There were 25 of these made for the road, as part of the regulations for Mercedes to enter the FIA GT championship in 1997.
There’s a 6.9-litre engine with 604bhp under that extraordinary bodywork.
Not the ideal transport for going shopping, if only because of the somewhat limited space for groceries.
Mercedes-Benz 190E 2.5-16 Evolution II (1990)
German brands take the DTM Touring Car Championship very seriously – hence the arrival of the Mercedes 190E Evo models
This is one of the Evolution II cars, which had 235bhp. Only around 1,000 of these cars ever made it onto the road
Mercedes decided to compete in the German DTM touring car series and then decided to enter with just its lowest-level compact saloon, the 190E.
You can’t miss the spoiler or the arches or the lowered stance. The engine gave 195bhp in the Evolution I guise but this was tweaked to 235bhp in Evolution II shape, with an even bigger wing.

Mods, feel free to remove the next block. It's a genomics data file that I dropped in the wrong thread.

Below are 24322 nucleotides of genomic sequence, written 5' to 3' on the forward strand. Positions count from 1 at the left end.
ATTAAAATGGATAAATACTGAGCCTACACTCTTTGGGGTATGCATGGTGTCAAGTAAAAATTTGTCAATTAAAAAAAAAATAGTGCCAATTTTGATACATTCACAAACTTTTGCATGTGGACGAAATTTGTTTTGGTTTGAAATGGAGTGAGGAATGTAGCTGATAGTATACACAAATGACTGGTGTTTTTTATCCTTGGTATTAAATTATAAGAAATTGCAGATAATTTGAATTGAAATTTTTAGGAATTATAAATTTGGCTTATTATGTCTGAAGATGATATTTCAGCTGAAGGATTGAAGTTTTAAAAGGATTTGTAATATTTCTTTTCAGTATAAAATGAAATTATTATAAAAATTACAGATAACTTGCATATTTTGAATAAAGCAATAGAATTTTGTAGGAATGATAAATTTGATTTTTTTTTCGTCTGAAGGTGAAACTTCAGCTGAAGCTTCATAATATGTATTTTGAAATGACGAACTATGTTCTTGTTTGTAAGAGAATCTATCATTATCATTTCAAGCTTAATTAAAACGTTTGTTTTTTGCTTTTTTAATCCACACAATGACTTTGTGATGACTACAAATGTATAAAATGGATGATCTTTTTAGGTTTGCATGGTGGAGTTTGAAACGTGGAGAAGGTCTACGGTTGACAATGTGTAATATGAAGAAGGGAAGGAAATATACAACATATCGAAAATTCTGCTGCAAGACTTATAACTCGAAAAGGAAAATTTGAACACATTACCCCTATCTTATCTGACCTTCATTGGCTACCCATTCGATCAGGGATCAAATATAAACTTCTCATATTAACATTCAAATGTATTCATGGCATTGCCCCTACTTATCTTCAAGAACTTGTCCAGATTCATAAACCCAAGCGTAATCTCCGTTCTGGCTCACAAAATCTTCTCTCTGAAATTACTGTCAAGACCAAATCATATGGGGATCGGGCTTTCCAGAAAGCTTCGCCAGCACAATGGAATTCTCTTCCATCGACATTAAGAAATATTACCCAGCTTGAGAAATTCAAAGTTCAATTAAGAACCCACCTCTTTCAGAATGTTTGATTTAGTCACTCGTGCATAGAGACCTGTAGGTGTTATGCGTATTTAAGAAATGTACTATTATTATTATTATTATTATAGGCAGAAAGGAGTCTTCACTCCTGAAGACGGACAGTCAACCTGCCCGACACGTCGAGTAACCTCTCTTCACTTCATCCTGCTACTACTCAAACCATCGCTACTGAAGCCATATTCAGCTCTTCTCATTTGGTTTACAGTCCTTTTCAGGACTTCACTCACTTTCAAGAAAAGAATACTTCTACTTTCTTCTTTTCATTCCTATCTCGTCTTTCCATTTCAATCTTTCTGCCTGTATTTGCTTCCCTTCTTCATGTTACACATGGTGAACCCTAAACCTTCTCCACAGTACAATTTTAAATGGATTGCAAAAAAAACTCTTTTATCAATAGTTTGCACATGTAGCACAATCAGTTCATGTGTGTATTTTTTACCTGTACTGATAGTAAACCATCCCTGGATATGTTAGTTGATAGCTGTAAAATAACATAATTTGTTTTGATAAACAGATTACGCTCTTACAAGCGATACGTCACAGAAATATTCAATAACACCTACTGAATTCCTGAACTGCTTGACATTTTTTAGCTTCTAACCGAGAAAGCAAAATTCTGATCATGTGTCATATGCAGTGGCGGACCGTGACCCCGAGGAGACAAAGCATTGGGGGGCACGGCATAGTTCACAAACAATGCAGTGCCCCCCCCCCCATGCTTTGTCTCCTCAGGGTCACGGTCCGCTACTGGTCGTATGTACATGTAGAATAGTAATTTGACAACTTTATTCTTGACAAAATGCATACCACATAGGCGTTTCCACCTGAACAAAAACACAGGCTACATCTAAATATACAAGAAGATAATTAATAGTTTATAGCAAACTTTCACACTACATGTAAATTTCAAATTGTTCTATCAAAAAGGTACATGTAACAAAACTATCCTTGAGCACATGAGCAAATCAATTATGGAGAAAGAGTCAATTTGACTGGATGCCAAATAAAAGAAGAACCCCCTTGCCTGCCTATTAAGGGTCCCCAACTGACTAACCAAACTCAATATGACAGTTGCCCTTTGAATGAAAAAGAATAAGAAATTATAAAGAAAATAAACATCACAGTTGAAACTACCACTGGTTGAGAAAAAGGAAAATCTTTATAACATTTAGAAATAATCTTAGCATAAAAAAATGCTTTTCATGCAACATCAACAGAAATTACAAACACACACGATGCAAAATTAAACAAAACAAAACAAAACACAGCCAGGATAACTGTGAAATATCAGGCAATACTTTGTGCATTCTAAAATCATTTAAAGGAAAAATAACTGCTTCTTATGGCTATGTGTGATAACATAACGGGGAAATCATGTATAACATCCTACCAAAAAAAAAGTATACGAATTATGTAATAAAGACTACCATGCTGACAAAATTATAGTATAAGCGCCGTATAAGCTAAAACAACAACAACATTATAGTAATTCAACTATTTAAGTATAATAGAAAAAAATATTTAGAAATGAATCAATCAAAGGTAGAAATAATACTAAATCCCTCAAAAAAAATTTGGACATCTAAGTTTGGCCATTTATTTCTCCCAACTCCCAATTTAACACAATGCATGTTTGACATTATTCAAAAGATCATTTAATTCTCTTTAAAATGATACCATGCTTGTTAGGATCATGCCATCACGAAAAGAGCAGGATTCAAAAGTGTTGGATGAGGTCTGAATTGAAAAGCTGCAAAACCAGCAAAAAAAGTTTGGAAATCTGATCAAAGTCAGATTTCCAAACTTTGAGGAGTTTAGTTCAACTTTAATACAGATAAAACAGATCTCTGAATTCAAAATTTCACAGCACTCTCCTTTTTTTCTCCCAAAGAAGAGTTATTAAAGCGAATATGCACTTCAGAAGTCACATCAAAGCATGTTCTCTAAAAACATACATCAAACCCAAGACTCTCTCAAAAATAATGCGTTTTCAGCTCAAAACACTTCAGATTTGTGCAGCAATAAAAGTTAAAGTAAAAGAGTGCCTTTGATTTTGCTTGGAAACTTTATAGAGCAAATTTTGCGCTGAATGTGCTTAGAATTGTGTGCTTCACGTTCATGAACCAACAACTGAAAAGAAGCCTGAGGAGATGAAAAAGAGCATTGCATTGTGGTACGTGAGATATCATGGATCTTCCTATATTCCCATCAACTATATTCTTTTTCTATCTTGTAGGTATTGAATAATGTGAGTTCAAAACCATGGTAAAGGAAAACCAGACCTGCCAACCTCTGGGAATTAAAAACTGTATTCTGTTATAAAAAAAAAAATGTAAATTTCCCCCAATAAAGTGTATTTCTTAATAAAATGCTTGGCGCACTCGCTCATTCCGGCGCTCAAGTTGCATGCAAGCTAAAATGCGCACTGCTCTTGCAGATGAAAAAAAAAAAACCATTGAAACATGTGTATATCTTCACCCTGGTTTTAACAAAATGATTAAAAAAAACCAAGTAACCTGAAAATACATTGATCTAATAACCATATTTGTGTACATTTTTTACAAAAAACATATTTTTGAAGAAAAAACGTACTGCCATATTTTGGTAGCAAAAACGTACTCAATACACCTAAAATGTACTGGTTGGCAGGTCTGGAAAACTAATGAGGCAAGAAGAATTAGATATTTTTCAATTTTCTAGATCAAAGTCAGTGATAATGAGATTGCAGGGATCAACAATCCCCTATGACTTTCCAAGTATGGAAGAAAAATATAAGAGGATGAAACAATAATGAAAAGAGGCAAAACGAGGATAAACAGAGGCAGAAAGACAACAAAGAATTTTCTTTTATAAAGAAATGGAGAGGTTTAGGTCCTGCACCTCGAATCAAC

Mercedes made about 1000 of the two variants, a generous supply of road cars.
Peugeot 205 Turbo 16 (1985)
The 205 Turbo 16 is one of the iconic cars of the Group B rally generation along with the Lancia Delta Integeale and Audi Quattro
Peugeot had to make 200 detuned versions of the rally animal in order to compete in the World Rally Championship
This didn’t look all that different to the regular front-driven, front-engined 205 but underneath it had a mid-placed engine driving all four wheels, all the better to take on those pesky Audi Quattros in WRC.